Christina C. Jones is a modern romance novelist who has penned almost 30 books. She has earned a reputation as a storyteller who seamlessly weaves the complexities of modern life into captivating tales of black romance.

Prior to her work as a full time writer, Christina successfully ran Visual Luxe, a digital creative design studio. Coupling a burning passion to write and the drive to hone her craft, Christina made the transition to writing full-time in 2014.

Christina has attracted a community of enthusiastic readers across the globe who continue to read and share her sweet, sexy, and sometimes scandalous stories.

1) First, I just want to say thank you Christina for taking the time to do this interview with us! When did you first know that writing was what you were called to do? What is it about being a writer that you love the most? What about writing, if anything frustrates you the most?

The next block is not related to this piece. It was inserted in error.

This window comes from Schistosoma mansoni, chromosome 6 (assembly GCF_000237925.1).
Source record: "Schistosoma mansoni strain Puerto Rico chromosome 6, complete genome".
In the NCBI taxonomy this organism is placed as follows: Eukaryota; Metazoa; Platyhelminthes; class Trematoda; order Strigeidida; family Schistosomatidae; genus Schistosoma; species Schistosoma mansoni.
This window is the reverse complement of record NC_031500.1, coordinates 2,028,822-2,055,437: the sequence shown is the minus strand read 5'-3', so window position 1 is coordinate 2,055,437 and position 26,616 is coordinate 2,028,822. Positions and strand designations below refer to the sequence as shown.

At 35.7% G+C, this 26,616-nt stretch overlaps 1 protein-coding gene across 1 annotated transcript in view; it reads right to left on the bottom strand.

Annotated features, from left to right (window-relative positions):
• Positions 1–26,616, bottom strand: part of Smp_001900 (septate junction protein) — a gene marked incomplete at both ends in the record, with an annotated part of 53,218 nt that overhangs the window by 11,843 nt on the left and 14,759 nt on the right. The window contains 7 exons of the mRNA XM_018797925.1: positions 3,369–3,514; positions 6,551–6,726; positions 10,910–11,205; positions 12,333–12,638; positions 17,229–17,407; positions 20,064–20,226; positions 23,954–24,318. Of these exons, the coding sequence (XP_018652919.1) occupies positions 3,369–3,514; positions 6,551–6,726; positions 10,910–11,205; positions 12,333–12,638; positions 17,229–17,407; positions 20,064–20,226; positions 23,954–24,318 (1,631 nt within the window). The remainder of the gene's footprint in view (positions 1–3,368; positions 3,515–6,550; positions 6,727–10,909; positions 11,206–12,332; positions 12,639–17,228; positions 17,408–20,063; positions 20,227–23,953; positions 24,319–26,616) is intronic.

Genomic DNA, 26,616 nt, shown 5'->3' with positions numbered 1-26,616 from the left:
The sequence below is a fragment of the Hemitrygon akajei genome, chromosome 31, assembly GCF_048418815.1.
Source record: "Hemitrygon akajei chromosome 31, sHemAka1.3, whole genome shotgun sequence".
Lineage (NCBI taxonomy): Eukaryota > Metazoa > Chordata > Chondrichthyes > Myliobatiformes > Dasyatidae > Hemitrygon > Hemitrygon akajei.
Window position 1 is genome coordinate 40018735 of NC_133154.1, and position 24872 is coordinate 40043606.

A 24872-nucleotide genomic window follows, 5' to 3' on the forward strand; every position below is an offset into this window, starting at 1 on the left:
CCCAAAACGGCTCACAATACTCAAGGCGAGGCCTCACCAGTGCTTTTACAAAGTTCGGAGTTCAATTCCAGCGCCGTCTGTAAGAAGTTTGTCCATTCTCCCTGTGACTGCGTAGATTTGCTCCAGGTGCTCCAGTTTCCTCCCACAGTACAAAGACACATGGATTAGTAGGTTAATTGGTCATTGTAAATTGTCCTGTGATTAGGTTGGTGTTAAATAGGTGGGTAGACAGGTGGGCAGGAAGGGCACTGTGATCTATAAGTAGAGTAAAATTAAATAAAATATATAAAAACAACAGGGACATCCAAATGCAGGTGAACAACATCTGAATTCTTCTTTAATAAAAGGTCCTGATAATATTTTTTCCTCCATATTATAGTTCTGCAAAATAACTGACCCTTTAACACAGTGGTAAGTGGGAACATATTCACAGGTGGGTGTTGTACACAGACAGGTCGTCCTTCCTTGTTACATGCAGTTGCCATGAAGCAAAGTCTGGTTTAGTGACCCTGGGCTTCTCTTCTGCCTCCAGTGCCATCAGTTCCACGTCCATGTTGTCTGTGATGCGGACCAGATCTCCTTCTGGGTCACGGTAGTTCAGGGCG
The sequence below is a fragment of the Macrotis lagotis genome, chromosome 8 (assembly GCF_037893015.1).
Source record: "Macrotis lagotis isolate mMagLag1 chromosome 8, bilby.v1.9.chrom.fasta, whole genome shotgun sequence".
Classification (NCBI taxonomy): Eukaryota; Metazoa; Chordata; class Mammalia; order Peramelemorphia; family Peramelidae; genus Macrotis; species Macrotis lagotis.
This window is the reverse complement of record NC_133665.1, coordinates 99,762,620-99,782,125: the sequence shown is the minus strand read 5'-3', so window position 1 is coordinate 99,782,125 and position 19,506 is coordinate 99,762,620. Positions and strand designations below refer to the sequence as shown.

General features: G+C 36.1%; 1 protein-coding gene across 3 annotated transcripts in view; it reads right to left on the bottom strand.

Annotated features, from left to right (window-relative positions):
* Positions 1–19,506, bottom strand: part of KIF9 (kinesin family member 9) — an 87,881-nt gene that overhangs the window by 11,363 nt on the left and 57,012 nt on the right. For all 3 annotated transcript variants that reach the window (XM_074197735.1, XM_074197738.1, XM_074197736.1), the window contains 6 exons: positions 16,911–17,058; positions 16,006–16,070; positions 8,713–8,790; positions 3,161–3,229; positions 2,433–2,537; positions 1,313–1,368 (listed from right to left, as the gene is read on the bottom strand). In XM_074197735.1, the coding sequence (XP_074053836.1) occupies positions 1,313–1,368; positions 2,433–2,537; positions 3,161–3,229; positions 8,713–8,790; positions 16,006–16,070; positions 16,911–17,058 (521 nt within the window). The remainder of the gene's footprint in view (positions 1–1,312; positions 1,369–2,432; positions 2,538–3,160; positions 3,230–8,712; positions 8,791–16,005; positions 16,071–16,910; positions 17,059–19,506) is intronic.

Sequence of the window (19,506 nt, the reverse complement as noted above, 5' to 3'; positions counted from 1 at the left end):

Thank you all for having me! I could talk about writing for hours on end, so I appreciate any opportunity I’m given to do so!

I knew writing was my “calling” when I realized I hadn’t gotten tired of it yet. I’m a creative by nature, so I’ve gone through several “passions” in my adult life, all of which fizzled out fairly soon after I attempted to make them more than a hobby. With writing, the more I do it, the more obsessed I get.

What I love most about writing is the opportunity to tell these – largely – realistic stories that people can not only relate to, but sometimes learn from as well.

The most frustrating thing about writing is getting my fingers to move fast enough to keep up with the things happening in my head.

2) So you have almost 30 books to your credit, which is remarkable by the way! Do you like to write in one particular genre or do you like to explore writing in multiple genres? Where do your ideas come from? What inspires the characters and the worlds that you create in your writing?